If the bond is implemented, there is no guarantee that the promised products will be delivered. According to the bond text itself, projects “may be delayed or may not be completed.” This clause is problematic because it allows for unrealistic goals and may further stagnate infrastructure. If the District is unable to fulfill all of its goals due to financial issues, this bond is effectively a waste of money, as it will incur a $280 million debt.    

Supporters may argue that the “independent Citizens Oversight Committee” will keep the AUSD on track, so uncompleted projects will not be an issue. This may be true. Oversight is beneficial to keep the District accountable. However, this committee must follow California Education Code section 15278, which stipulates that the school board will appoint the committee’s members.

Several board members have explicitly supported this bond, which is normally not a problem. However, the board is acting as judge, jury, and executioner. Even though the board put the bond on the ballot in the first place, the potential for cronyism, conflicts of interest, and selections of “Yes-men” for this oversight committee is possible. It is uncertain that the board will choose a balanced committee.

Moreover, the selection of a previous Citizens Oversight Committee raises some eyebrows. Just eight years ago, the bond committee was headed by a community member, who was charged 20 years ago with embezzlement of over $31,000 from the Alhambra Police Officers’ Association. Despite the misgivings of hiring a felon, there is probably “no prohibition preventing ex-felons serving in public appointment positions, or even holding public office” according to attorney Kelly Aviles, vice president of Open Government Compliance of Californians Aware.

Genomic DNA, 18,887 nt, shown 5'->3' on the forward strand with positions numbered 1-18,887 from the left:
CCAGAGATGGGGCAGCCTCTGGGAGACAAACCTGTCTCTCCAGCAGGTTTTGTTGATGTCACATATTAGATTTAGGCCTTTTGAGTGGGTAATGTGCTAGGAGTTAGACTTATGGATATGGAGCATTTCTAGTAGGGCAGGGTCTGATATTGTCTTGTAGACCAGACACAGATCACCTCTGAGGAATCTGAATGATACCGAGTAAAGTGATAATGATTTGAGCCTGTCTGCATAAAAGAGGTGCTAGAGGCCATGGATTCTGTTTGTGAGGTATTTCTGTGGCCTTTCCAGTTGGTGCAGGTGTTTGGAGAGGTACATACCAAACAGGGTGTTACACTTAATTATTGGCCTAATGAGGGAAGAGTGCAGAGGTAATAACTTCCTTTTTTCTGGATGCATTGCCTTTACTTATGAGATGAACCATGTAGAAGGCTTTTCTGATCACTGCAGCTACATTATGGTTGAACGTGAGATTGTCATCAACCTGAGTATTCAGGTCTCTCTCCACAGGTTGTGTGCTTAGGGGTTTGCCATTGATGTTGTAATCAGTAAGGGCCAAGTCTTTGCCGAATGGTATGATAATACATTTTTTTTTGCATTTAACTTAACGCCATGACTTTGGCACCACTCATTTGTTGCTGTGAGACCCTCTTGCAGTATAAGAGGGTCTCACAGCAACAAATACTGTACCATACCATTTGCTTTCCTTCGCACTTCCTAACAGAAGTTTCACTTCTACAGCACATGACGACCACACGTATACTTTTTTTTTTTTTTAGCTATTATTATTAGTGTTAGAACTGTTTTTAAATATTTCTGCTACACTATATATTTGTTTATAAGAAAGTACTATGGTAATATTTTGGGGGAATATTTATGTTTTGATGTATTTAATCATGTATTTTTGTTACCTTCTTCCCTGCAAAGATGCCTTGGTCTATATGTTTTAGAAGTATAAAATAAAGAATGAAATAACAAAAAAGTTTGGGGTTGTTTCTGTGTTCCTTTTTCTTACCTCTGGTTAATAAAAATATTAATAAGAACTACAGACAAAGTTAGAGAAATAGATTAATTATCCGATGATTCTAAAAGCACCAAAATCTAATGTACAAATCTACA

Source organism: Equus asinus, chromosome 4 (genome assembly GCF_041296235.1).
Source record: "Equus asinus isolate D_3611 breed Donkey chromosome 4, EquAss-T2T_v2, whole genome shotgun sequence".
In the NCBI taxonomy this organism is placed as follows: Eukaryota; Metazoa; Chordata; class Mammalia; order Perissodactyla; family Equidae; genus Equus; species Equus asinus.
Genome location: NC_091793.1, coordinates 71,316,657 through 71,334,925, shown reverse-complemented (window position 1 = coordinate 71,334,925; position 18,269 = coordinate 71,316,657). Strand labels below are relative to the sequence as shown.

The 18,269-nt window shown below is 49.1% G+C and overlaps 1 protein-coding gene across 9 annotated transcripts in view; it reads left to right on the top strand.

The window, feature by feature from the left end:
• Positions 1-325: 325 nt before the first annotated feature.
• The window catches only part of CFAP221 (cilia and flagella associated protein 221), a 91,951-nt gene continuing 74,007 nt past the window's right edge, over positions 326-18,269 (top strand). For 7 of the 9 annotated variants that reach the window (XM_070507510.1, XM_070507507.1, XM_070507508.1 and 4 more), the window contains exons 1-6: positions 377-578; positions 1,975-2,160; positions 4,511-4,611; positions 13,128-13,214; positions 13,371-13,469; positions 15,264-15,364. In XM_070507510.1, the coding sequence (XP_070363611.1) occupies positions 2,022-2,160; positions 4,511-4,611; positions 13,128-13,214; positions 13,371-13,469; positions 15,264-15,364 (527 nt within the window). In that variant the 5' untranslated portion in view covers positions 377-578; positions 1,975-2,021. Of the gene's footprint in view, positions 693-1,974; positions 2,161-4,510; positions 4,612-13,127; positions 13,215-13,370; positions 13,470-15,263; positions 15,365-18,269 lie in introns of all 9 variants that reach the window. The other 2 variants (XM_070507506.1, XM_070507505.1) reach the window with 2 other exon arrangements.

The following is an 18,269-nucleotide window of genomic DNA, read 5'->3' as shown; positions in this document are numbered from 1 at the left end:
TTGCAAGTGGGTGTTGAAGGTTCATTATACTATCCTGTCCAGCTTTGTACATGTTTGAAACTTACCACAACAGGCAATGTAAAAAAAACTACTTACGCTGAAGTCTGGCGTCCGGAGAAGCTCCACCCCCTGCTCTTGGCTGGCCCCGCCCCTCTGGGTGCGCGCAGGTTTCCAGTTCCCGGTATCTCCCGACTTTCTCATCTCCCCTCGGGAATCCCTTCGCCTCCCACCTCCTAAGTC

When we asked about the employers of the other previous oversight committee members, the AUSD bond consultant said via email that this information was “irrelevant.” Yet, according to Aviles, “the law requires the [Board] to fill certain categories of members,” and thus “the law presumes that the company they worked for would be disclosed.” Ensured transparency by the District is questionable here.

Overall, this bond can be beneficial. However, the questionable accountability could bar Measure HS from achieving its full potential. In order to improve the oversight aspect, the Citizen Committee Board should be voted in by AUSD’s constituency. This is the best way to ensure an impartial and balanced assessment of District’s achievement. Until then, that urinal in the E-building will continue to terrorize SGHS.

(Correction: The headline has been edited to reflect the tone of the student editorial by Thomas Wang, emphasizing that he is uncertain whether the oversight committee would be accountable. Using the words, "demand accountability," was not accurate in the original headline. The editorial also represents only the Matador editorial board, and not the SGHS student population.)